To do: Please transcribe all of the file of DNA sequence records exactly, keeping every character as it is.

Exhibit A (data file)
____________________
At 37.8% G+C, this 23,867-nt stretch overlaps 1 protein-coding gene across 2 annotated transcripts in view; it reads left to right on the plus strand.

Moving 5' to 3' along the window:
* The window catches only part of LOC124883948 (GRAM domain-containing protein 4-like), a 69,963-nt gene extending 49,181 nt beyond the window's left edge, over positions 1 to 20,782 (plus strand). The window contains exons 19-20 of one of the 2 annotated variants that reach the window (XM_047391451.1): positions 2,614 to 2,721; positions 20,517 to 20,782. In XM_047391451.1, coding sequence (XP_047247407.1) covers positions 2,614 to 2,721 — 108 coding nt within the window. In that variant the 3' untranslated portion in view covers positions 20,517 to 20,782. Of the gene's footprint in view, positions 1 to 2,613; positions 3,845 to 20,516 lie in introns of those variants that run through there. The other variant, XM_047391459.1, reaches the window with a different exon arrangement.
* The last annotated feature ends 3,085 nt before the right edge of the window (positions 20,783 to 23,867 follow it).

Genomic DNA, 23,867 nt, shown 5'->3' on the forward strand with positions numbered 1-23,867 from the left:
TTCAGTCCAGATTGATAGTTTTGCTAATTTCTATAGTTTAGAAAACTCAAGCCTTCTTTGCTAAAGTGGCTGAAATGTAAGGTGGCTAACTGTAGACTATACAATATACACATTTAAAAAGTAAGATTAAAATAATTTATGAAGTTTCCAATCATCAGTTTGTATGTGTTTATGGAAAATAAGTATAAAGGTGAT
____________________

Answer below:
At 37.8% G+C, this 23,867-nt stretch overlaps 1 protein-coding gene across 2 annotated transcripts in view; it reads left to right on the plus strand.

Moving 5' to 3' along the window:
* The window catches only part of LOC124883948 (GRAM domain-containing protein 4-like), a 69,963-nt gene extending 49,181 nt beyond the window's left edge, over positions 1 to 20,782 (plus strand). The window contains exons 19-20 of one of the 2 annotated variants that reach the window (XM_047391451.1): positions 2,614 to 2,721; positions 20,517 to 20,782. In XM_047391451.1, coding sequence (XP_047247407.1) covers positions 2,614 to 2,721 — 108 coding nt within the window. In that variant the 3' untranslated portion in view covers positions 20,517 to 20,782. Of the gene's footprint in view, positions 1 to 2,613; positions 3,845 to 20,516 lie in introns of those variants that run through there. The other variant, XM_047391459.1, reaches the window with a different exon arrangement.
* The last annotated feature ends 3,085 nt before the right edge of the window (positions 20,783 to 23,867 follow it).

Genomic DNA, 23,867 nt, shown 5'->3' on the forward strand with positions numbered 1-23,867 from the left:
TTCAGTCCAGATTGATAGTTTTGCTAATTTCTATAGTTTAGAAAACTCAAGCCTTCTTTGCTAAAGTGGCTGAAATGTAAGGTGGCTAACTGTAGACTATACAATATACACATTTAAAAAGTAAGATTAAAATAATTTATGAAGTTTCCAATCATCAGTTTGTATGTGTTTATGGAAAATAAGTATAAAGGTGAT